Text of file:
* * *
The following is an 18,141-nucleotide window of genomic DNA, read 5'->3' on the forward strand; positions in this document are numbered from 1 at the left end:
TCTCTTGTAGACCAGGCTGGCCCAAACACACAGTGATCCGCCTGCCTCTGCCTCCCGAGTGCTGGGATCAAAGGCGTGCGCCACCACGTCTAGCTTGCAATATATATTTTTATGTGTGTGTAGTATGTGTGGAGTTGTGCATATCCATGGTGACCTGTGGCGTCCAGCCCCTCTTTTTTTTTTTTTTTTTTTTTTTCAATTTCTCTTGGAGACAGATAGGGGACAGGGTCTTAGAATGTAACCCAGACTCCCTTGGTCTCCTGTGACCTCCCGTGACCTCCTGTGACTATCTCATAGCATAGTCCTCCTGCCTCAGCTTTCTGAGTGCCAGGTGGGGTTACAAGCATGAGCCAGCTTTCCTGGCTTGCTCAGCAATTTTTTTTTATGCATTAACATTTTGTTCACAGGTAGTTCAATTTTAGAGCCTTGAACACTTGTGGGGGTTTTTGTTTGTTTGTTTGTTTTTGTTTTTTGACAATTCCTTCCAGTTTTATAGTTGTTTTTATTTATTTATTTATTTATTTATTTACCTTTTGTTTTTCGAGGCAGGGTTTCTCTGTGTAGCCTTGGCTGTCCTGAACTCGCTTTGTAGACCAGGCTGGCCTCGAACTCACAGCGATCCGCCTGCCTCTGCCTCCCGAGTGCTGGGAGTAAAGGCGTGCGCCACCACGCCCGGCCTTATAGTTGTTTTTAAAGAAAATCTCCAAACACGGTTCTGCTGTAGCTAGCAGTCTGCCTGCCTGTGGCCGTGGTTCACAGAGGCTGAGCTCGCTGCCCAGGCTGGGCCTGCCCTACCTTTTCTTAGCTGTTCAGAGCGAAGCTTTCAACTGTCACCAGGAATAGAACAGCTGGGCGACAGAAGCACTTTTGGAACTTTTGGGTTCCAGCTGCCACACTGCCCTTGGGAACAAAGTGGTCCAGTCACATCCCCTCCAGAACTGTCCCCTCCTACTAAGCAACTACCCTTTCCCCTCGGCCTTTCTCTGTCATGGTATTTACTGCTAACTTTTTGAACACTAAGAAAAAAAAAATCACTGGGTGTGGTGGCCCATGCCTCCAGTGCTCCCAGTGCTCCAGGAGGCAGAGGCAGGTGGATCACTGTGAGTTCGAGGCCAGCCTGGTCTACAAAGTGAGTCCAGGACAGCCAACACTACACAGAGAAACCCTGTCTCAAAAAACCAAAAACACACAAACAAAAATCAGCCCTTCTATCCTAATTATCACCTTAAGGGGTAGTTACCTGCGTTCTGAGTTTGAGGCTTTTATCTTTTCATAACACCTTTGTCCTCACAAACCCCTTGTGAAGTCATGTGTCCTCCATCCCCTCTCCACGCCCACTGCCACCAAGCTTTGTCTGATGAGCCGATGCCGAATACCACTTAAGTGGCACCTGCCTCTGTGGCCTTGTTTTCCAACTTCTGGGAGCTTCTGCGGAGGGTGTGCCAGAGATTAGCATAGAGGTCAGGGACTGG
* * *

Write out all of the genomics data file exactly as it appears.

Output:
The following is an 18,141-nucleotide window of genomic DNA, read 5'->3' on the forward strand; positions in this document are numbered from 1 at the left end:
TCTCTTGTAGACCAGGCTGGCCCAAACACACAGTGATCCGCCTGCCTCTGCCTCCCGAGTGCTGGGATCAAAGGCGTGCGCCACCACGTCTAGCTTGCAATATATATTTTTATGTGTGTGTAGTATGTGTGGAGTTGTGCATATCCATGGTGACCTGTGGCGTCCAGCCCCTCTTTTTTTTTTTTTTTTTTTTTTTCAATTTCTCTTGGAGACAGATAGGGGACAGGGTCTTAGAATGTAACCCAGACTCCCTTGGTCTCCTGTGACCTCCCGTGACCTCCTGTGACTATCTCATAGCATAGTCCTCCTGCCTCAGCTTTCTGAGTGCCAGGTGGGGTTACAAGCATGAGCCAGCTTTCCTGGCTTGCTCAGCAATTTTTTTTTATGCATTAACATTTTGTTCACAGGTAGTTCAATTTTAGAGCCTTGAACACTTGTGGGGGTTTTTGTTTGTTTGTTTGTTTTTGTTTTTTGACAATTCCTTCCAGTTTTATAGTTGTTTTTATTTATTTATTTATTTATTTATTTACCTTTTGTTTTTCGAGGCAGGGTTTCTCTGTGTAGCCTTGGCTGTCCTGAACTCGCTTTGTAGACCAGGCTGGCCTCGAACTCACAGCGATCCGCCTGCCTCTGCCTCCCGAGTGCTGGGAGTAAAGGCGTGCGCCACCACGCCCGGCCTTATAGTTGTTTTTAAAGAAAATCTCCAAACACGGTTCTGCTGTAGCTAGCAGTCTGCCTGCCTGTGGCCGTGGTTCACAGAGGCTGAGCTCGCTGCCCAGGCTGGGCCTGCCCTACCTTTTCTTAGCTGTTCAGAGCGAAGCTTTCAACTGTCACCAGGAATAGAACAGCTGGGCGACAGAAGCACTTTTGGAACTTTTGGGTTCCAGCTGCCACACTGCCCTTGGGAACAAAGTGGTCCAGTCACATCCCCTCCAGAACTGTCCCCTCCTACTAAGCAACTACCCTTTCCCCTCGGCCTTTCTCTGTCATGGTATTTACTGCTAACTTTTTGAACACTAAGAAAAAAAAAATCACTGGGTGTGGTGGCCCATGCCTCCAGTGCTCCCAGTGCTCCAGGAGGCAGAGGCAGGTGGATCACTGTGAGTTCGAGGCCAGCCTGGTCTACAAAGTGAGTCCAGGACAGCCAACACTACACAGAGAAACCCTGTCTCAAAAAACCAAAAACACACAAACAAAAATCAGCCCTTCTATCCTAATTATCACCTTAAGGGGTAGTTACCTGCGTTCTGAGTTTGAGGCTTTTATCTTTTCATAACACCTTTGTCCTCACAAACCCCTTGTGAAGTCATGTGTCCTCCATCCCCTCTCCACGCCCACTGCCACCAAGCTTTGTCTGATGAGCCGATGCCGAATACCACTTAAGTGGCACCTGCCTCTGTGGCCTTGTTTTCCAACTTCTGGGAGCTTCTGCGGAGGGTGTGCCAGAGATTAGCATAGAGGTCAGGGACTGG